I’ve been in the sports betting industry for more than 25 years now and I can assure you the largest single hurdle sports bettors face when trying to find long-term success is the inability to properly manage their money. I’ve known many incredibly talented handicappers/bettors that saw the angles and had an edge that helped them win a high percentage of their bets only to see poor money management destroy their bankroll.
Money management seems simple and intuitive which is probably why most people brush off the idea that they need to actually sit down and draw up a plan. This inevitably leads to lessons learned the hard way that could have been easily avoided with a sound plan, long-term focus, and discipline.
These are the three keys to sports betting money management success:
1) Put together a money management plan for the season and write it down. Don’t just think about it and have it in the back of your head. Type it up, write down on paper, document it somehow so that you are more invested in committing to it.
2) The cliché nobody ever wants to hear but is 100% true is that sports betting is a marathon not a sprint. You want to be a successful sports bettor? Then understand this now – sports betting is not a get-rich-quick plan. It is a grind that can provide solid long-term profits but there will be ups and downs and your sole focus must always be on the big picture.
3) You understand and believe in the two principles above. Now the hard part. Do you have the discipline to commit to and follow these principles day after day, week after week? Without fail an unsuccessful sports bettor will bet more than their bankroll actually allows or will chase losses after a tough run or will bet emotionally. A successful bettor has the discipline to avoid these pitfalls.
The discipline to put together and follow a sound money management plan and the discipline to maintain a long-term focus that doesn’t overreact to a bad loss or a cold run will be what makes or breaks you as a successful sports bettor.
Now let’s focus on what actually goes in to putting together a sound money management plan. The first thing to do is figure out what your bankroll is. I won’t waste your time with obvious edicts like don’t bet money you can’t afford to lose, don’t bet money that you need to pay bills, etc. If you are serious about becoming a successful sports bettor then you already know all of this.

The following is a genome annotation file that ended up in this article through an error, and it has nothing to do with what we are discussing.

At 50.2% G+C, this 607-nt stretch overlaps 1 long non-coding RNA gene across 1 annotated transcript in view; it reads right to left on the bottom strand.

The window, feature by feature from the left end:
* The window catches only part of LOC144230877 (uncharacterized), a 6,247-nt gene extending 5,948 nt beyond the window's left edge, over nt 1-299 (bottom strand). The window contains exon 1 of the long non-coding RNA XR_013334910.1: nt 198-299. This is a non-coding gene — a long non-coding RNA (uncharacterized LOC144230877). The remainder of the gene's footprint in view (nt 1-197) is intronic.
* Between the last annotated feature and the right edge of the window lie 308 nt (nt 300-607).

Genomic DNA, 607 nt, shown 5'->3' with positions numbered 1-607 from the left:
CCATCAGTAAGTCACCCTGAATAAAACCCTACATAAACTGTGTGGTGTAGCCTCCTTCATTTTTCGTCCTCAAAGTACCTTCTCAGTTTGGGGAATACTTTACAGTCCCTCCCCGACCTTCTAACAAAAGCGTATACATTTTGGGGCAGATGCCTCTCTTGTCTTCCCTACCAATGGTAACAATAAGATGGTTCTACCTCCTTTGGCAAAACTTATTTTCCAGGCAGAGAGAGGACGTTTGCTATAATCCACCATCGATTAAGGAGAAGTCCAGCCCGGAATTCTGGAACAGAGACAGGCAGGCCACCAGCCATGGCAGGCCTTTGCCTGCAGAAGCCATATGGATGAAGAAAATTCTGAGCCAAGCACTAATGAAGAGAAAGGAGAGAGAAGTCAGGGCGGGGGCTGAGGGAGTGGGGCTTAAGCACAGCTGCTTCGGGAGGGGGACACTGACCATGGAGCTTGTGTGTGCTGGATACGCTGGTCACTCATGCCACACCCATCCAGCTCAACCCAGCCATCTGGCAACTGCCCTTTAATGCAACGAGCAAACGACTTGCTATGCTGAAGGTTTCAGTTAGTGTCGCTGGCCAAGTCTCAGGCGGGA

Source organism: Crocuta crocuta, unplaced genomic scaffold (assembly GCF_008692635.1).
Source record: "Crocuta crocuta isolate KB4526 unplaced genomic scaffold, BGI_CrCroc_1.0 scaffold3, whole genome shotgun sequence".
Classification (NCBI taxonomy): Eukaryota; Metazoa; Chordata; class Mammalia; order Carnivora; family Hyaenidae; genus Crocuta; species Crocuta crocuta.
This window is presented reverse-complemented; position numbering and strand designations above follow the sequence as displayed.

You need to sit down before the season starts, analyze your finances and determine your bankroll for the season. This is no different than deciding how much you are going to invest in a particular stock or any investment opportunity. Once you’ve determined what your bankroll is for the season then set it aside and keep it separate from your personal checking account. You do not want to have your sports betting bankroll mixed in with the funds you use to pay bills.
If you have an online betting account then you deposit your bankroll into an account and you are ready to start the season. If you bet with a local bookie or sportsbook then I would recommend having a separate bank account for your betting bankroll.
The most common question I am asked by beginning sports bettors is how much should I bet on each game? There is no “right” answer to this question but I will tell you the system I use and many other players that make a living betting on sports use.
I never want more than 15 to 25 percent of my bankroll in play on any weekend with my standard being 20%. If you are more risk averse then don’t go above 15%. If you are more aggressive then you can set your cap at 25%. For purposes of this article we are going to say never bet more than 20% of your bankroll on any one week.
It is week one of the football season. You’ve analyzed your finances and set aside $6,500 as your bankroll for the upcoming season. That means that you have a cap of $1,300 (20% of $6,500) to bet with on opening week.
Let’s say you’ve received seven picks for the weekend:
1 unit play on FloridaState
2 unit play on Texas
2 unit play on Stanford
1 unit play on NY Giants
2 unit play on Green Bay
1 unit play on Kansas City
2 unit play on Seattle
Now you apply simple math to determine the bet size of each wager you will make for the weekend. There are a total of 11 units (sum of all seven plays) so a one-unit bet for this week will be $118 ($1,300 divided by 11) and a two-unit bet will be $236 ($118 x 2).
I release all of my plays here on Sportspicks.com as one or two unit plays. There are many other talented handicappers on the website and they may use different unit increments. As long as you use one standard unit system then the system will work so if you are getting picks from multiple different handicappers make sure you convert the various unit systems the handicappers use to one standard unit system.